So if you don't have the background to know that this person may be or not may be facing dementia, how are you going to then on your own go find information?

But if you don't know that you're a caregiver, you're not going to ask for help.

If you don't recognize that you're a caregiver, you're not going to look for resources to help you.

[16:25] If you don't recognize that you're a caregiver, you're not going to put into place a self-care routine to help you so that you can do this for the long run.

Embracing the Role of a Family Caregiver

[16:34] So to encourage you today, I want you to really consider if you're listening to this podcast, I am so grateful that you're here because that means you're either recognizing changes in a person you love or you're recognizing already that you are actually a family caregiver of a person living with dementia.

And what a wonderful opportunity you have, because if you know and recognize that you're a caregiver, you can actually take steps to make it easier for yourself.

There's a lot of things that we can do to actually make caregiving easier, but we're not doing it because we're not necessarily talking about it earlier on.

And so I thank you if you're here, if you know of somebody who is helping another person and they have cognitive loss, I ask you to please send them to this podcast.

I'd love to have them listen. I'd love to have them here and support them in whatever way I can on their journey.

And I invite you, if you are listening to this podcast, I am doing what I call the founding 54 members of a low-cost organization.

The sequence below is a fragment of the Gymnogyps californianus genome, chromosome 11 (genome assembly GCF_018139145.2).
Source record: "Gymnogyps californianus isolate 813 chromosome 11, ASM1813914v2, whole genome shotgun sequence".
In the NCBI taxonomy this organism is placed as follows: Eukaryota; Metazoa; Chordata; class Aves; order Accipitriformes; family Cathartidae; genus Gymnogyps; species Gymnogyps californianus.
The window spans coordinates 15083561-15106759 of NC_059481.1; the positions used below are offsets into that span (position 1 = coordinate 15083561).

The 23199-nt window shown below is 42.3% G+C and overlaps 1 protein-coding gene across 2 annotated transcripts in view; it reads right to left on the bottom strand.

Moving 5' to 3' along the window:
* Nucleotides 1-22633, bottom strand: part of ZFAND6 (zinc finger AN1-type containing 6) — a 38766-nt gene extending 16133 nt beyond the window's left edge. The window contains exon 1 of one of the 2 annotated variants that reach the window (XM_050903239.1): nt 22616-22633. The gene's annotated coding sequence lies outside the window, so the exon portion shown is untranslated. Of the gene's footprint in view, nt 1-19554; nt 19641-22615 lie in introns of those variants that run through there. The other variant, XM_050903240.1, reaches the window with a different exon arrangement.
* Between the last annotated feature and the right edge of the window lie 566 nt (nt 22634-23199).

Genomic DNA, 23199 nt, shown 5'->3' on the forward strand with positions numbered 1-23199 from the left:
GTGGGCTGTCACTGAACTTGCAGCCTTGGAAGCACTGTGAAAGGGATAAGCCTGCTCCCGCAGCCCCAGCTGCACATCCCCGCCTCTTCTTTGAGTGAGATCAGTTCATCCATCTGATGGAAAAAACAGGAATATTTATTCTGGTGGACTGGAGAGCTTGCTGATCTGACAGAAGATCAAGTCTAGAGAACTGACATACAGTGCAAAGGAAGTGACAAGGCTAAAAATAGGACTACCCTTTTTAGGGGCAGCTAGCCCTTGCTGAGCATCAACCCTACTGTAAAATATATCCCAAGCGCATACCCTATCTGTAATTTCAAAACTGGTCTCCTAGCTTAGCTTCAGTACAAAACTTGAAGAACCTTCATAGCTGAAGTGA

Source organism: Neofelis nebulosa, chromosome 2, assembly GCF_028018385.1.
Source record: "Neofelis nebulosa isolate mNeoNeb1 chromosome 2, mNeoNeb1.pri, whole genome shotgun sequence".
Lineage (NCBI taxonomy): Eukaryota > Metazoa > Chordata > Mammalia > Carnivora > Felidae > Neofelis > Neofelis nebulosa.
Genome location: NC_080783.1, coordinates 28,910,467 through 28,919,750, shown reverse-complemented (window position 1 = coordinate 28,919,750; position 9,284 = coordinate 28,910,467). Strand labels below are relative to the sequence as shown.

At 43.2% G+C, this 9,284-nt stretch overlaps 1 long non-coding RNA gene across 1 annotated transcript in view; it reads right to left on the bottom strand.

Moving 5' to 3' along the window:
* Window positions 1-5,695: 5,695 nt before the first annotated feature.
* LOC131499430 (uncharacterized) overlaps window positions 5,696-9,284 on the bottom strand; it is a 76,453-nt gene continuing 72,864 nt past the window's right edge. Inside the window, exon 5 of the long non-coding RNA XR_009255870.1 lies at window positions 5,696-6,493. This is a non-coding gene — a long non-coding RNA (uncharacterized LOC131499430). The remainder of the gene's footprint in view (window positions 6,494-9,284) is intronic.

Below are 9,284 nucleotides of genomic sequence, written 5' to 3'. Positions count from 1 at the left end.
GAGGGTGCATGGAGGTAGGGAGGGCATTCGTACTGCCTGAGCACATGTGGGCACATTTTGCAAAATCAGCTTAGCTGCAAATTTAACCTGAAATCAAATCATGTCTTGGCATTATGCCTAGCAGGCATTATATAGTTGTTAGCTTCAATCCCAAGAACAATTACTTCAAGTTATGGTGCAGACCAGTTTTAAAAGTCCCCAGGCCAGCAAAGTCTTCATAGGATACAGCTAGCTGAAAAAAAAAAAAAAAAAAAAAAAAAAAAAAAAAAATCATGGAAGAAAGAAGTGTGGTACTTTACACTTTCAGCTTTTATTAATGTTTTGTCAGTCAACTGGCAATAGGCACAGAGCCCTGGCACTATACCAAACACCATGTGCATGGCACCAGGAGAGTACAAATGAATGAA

[17:46] Group coaching program that is not a membership.

It is a low-cost group coaching program that until the end of March, I will be running this special to start this program for family caregivers of people living with dementia.

And I would love to talk to you about what that looks like if you are a family caregiver and you resonate with me and you want a place where we can actually coach you through some of the challenges that come with living with dementia, things like challenging behaviors, things like negotiating the healthcare system, things like managing your own stress and actually knowing what that looks like.

All of these types of things are things that we address in this low-cost group coaching program.

And for right now until the end of March, when I close the founding 54, whoever joins at this introductory level will get lifetime access to the coaching.

[18:49] Lifetime access for the person that they are supporting, which I think is a really good introductory offer for people.